The fiscal cliff is looming and the U.S. Congress is once again gearing up for a budgetary showdown. While Americans across the country worry about the implications of a monetary stalemate, residents of Washington, D.C. have extra cause for concern. When political standoffs bring the federal government to a gridlock, Washington D.C.’s city libraries might have to close, and trash collection may be halted. With its budget tied to federal appropriations, the city often suffers from a lack of local control. Whereas every other jurisdiction in the U.S. has autonomy over its budget, the nation’s capitol must have its budget approved by Congress. But a new initiative by the D.C. city government is hoping to free the city’s budget.
While many in the district are advocating for D.C. statehood, hoping to equalize the citizenship status of those in the nation’s capital with the rest of the U.S., progress has been slow for backers of the statehood movement. Rather than wait for a 51st state, local politicians are moving forward with a new plan for budget autonomy. Seeking a referendum for the spring, the D.C. government is hoping that voters will approve a change in the D.C. Home Rule Charter, effectively freeing the city’s budget from the federal appropriations process. If approved by the city’s voters, Congress would have the ability to strike down the altered provision.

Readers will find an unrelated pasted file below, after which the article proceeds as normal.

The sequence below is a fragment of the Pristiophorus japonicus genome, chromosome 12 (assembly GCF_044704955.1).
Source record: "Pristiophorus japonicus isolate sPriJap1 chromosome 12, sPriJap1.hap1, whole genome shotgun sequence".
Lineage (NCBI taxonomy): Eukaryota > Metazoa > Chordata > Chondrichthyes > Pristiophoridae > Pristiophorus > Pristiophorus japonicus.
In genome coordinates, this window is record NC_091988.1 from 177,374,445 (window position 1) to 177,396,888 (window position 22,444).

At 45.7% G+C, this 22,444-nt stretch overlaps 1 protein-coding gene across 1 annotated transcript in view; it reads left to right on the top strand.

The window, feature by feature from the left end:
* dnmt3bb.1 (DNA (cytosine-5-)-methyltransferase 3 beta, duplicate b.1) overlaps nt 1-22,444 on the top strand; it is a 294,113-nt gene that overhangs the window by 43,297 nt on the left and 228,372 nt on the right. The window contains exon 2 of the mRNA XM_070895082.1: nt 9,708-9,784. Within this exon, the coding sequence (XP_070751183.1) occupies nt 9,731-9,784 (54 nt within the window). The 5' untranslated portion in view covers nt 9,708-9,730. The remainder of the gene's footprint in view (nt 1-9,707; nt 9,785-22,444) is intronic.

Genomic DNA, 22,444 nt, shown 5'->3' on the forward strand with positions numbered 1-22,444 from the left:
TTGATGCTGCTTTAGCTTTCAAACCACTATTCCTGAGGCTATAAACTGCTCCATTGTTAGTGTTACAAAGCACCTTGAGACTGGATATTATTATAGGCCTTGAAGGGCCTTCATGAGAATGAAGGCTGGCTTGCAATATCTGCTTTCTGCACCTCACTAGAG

In a hearing at the D.C. City Council, Council Chairman Phil Mendelson seemed optimistic that Congress would allow D.C. to seek budget autonomy through this path. So too were those who gave testimony at the hearing, which was partially organized by DC Vote, the leading organization seeking to advance the status of the capital. Although the move was overwhelmingly backed, D.C. Shadow Senator Michael Brown was vocal in his opposition, urging the District to pursue statehood instead. Despite his testimony, support from former Representative Thomas M. Davis III (R-VA) helped to convince the council to move forward.
The Union for Reform Judaism is among the many organizations that have supported this push for D.C. budget autonomy. The URJ has long held that D.C. residents should have home rule, and voting representation. If this measure moves forward, the District will be one step closer to equality.